Primer sequences of target and reference genes used for quantitative polymerase chain reaction analyses.
Protein extraction and western blot analysis
Thirty minutes subsequent to the final feed, non-loaded mice were left to swim for 90 min at a temperature of 25±1°C. Subsequently, the mice were sacrificed by cervical vertebra dislocation and cleaned using physiological saline. Following drying with filter paper, 40 mg quadriceps femoris tissue was weighed and lysed in a lysis buffer consisting of 50 mM Tris-HCl (pH 7.4–8.0), 150 mM NaCl, 5 mM EDTA, 1% Triton™ X-100, and 1 mM PMSF. Protein concentrations were determined using a bicinchoninic acid protein assay (Pierce Chemical Co., Rockford, IL, USA) using bovine serum albumin as a standard. Protein samples of a total of 20 μg were separated using sodium dodecyl sulfate-polyacrylamide gel electrophoresis (SDS-PAGE) technology and were transferred to polyvinylidene difluoride (PVDF) membranes. The plates were blocked with 5% (w/v) nonfat milk powder for 2 h at room temperature and immunoblotted with primary antibodies. Following one night at 4°C, the secondary antibodies were added and the antigen-antibody complex was detected using an enhanced chemiluminescence (ECL) kit (Amersham Pharmacia Biotech, Piscataway, NJ, USA) in accordance with the manufacturer’s instructions. β-actin was treated as a control. The primary antibodies and secondary antibodies used were as follows: goat anti-GLUT4 (Santa Cruz Biotechnology, Inc., Santa Cruz, CA, USA; sc-1608), goat anti-AMPK (Santa Cruz Biotechnology, Inc.; sc-19126) and donkey anti-goat IgG-HRP (Santa Cruz Biotechnology, Inc.; sc-2020).
All statistical procedures were performed using SPSS version 15.0 (SPSS, Inc.). Data are expressed as the mean ± standard deviation (SD). Differences between groups were analyzed using one-way analysis of covariance. P<0.05 was considered to indicate a statistically significant difference and P<0.01 was considered highly significant.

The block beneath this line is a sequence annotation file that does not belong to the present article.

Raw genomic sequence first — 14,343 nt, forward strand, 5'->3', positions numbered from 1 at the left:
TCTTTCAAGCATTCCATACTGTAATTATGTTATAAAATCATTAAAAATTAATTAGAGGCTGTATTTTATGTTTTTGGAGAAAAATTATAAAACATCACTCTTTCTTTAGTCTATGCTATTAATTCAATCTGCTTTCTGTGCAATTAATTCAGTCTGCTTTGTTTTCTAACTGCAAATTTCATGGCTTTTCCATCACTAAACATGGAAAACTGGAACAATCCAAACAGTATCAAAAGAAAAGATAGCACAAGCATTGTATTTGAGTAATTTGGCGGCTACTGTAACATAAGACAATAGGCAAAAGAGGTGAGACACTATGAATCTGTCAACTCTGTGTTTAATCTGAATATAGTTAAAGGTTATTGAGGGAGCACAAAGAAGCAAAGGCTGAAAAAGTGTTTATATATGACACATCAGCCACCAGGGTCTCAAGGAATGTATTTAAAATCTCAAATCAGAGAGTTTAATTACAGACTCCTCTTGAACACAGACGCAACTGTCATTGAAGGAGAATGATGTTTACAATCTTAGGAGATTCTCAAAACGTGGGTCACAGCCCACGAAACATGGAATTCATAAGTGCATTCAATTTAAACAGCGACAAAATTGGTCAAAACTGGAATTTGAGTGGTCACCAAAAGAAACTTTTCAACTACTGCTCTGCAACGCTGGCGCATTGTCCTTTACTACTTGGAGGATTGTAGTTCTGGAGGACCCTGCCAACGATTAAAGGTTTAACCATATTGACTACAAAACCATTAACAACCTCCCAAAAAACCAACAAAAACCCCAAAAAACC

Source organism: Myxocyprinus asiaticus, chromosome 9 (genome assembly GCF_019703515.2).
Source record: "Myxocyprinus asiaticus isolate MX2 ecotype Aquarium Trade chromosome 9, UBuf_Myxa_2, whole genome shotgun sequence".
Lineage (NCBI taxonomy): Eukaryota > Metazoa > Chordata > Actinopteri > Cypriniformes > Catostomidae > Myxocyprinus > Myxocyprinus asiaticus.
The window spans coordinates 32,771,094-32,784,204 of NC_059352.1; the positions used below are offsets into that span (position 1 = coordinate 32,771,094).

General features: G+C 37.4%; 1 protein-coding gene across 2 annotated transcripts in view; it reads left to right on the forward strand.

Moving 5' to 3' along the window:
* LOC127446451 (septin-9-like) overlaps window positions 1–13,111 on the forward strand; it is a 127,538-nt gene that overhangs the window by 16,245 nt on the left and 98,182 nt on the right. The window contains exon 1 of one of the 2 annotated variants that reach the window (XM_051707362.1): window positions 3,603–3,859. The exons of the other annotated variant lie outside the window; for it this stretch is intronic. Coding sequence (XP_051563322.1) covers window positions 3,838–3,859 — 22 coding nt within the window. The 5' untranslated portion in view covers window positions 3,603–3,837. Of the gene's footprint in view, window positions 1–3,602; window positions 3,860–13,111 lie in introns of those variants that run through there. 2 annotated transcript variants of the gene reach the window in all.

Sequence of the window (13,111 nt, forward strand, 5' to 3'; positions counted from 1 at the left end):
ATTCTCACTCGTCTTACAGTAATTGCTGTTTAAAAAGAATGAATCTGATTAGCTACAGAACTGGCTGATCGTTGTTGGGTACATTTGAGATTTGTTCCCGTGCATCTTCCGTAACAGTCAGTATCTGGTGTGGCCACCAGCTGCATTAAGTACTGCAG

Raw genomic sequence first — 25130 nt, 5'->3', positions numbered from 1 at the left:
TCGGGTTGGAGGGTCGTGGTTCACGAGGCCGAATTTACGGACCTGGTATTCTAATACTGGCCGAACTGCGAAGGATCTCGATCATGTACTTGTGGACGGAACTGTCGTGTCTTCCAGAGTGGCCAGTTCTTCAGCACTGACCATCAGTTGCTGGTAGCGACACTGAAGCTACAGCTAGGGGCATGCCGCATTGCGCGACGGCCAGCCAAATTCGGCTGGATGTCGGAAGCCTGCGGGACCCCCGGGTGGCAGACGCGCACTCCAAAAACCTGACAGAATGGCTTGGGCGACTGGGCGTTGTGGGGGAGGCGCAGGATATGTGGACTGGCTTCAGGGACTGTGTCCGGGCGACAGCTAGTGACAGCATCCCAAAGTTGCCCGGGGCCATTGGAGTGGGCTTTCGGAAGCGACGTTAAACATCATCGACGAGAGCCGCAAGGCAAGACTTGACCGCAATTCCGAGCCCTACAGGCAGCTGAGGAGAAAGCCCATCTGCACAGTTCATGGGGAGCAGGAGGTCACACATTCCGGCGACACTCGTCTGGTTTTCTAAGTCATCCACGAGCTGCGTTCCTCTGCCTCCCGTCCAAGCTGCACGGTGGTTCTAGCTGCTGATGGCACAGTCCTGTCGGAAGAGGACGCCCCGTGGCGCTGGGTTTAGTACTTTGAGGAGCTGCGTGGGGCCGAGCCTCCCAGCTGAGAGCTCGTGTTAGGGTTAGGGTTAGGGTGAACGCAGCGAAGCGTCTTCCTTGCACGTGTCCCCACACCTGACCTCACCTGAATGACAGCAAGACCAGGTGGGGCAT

Effect of G. eucheumoides extract on the loaded swimming time of mice
The mice in the three G. eucheumoides extract treatment groups were subjected to the loaded swimming test. The results of the test are exhibited in Table II.
The loaded swimming times of the low-, medium- and high-dose groups were greater than those of the control group. Among the three treatment groups, the loaded swimming time of the medium-dose group was the longest (41.3±0.5 min). The increment rate of the loaded swimming time for the medium-dose group was 32%, which was significantly different from the control group. Furthermore, the increment rates of the low- and high-dose groups showed significant increases of 19.1 and 16.3%, respectively, compared with the control group. These results indicated that G. eucheumoides extract may extend the loaded swimming time of mice.
Effect of G. eucheumoides extract on liver and muscle glycogen, LC, LDH and blood glucose concentrations of mice
In order to investigate the mechanism underlying the antifatigue effect of G. eucheumoides extract, the liver and muscle glycogen, LC, LDH and blood glucose concentrations of mice were measured following the non-loaded swimming test (Table III).